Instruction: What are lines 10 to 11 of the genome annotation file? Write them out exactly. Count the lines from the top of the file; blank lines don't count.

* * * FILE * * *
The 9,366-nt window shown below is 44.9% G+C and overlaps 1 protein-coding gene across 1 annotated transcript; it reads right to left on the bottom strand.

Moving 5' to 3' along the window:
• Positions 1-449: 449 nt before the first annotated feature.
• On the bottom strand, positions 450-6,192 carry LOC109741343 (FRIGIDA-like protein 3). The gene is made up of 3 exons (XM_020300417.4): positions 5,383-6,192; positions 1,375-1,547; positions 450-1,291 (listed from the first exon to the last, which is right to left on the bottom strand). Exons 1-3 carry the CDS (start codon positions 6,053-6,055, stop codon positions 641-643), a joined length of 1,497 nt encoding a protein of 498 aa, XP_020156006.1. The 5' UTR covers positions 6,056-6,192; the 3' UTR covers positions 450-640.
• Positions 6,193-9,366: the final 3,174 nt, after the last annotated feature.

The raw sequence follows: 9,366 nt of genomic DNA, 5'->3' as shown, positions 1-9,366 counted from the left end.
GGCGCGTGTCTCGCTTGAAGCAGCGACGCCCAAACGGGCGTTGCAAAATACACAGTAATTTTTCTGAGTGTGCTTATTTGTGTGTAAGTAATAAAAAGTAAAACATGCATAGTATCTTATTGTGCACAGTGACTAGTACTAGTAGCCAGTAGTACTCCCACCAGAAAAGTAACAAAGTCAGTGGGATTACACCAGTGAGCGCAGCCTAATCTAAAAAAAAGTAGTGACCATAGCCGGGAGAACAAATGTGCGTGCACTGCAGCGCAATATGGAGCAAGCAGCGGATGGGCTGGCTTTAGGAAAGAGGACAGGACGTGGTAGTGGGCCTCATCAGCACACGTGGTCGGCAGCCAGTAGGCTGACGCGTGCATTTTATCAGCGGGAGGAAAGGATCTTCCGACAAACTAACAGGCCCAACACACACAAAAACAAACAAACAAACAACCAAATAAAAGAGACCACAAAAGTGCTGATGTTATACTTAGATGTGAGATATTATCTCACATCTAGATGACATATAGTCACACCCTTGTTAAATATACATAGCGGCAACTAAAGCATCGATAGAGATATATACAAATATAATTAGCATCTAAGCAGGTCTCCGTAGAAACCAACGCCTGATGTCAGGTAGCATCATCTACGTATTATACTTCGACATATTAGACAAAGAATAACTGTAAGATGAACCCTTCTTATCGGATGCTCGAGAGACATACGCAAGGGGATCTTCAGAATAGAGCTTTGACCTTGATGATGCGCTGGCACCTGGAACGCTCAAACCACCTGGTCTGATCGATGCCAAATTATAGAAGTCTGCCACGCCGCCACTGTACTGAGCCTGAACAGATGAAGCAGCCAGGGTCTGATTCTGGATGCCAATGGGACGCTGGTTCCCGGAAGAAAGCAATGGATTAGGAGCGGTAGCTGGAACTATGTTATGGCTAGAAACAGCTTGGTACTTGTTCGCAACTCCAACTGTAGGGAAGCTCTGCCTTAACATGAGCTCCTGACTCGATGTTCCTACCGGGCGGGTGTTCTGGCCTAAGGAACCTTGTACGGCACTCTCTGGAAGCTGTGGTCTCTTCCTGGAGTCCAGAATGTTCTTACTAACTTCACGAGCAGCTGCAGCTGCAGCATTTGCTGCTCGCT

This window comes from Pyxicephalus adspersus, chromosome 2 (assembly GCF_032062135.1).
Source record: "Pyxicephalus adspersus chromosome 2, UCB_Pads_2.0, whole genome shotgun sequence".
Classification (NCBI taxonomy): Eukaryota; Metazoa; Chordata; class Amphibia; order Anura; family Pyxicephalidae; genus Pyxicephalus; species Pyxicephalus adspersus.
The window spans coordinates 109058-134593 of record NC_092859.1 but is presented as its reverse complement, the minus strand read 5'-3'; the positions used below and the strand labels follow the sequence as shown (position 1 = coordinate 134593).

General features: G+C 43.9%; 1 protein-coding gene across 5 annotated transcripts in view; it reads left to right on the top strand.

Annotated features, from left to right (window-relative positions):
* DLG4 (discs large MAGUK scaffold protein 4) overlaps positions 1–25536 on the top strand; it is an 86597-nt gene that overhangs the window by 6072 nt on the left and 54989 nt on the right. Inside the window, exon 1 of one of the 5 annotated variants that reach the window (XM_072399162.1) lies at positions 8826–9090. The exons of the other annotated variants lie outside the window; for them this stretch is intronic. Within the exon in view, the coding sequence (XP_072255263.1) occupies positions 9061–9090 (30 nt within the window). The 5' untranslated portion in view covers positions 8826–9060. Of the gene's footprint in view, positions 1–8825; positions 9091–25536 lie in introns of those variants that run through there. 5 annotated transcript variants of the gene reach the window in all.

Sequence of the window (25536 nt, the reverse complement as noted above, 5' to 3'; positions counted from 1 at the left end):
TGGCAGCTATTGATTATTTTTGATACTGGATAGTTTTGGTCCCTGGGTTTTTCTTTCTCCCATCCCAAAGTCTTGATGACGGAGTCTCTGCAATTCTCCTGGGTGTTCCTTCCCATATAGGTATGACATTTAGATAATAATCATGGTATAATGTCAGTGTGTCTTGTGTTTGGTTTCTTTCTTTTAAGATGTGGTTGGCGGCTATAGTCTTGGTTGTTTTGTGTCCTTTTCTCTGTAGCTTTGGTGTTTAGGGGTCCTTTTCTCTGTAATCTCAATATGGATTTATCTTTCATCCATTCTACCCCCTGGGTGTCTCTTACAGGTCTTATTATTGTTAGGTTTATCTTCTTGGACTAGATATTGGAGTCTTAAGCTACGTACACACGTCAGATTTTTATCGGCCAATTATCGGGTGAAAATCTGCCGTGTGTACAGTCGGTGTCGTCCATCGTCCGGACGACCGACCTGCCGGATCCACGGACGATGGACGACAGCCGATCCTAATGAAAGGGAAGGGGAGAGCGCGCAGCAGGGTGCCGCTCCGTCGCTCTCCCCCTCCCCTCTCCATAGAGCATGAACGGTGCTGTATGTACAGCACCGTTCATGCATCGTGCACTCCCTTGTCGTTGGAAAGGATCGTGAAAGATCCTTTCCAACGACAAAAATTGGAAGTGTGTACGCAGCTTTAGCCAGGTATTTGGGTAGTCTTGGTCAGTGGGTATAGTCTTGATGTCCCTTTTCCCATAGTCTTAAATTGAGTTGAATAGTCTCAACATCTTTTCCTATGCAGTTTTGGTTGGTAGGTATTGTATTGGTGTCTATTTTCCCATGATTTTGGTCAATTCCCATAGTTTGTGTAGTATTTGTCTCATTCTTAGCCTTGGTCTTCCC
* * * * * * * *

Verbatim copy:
Classification (NCBI taxonomy): Eukaryota; Metazoa; Chordata; class Amphibia; order Anura; family Pyxicephalidae; genus Pyxicephalus; species Pyxicephalus adspersus.
The window spans coordinates 109058-134593 of record NC_092859.1 but is presented as its reverse complement, the minus strand read 5'-3'; the positions used below and the strand labels follow the sequence as shown (position 1 = coordinate 134593).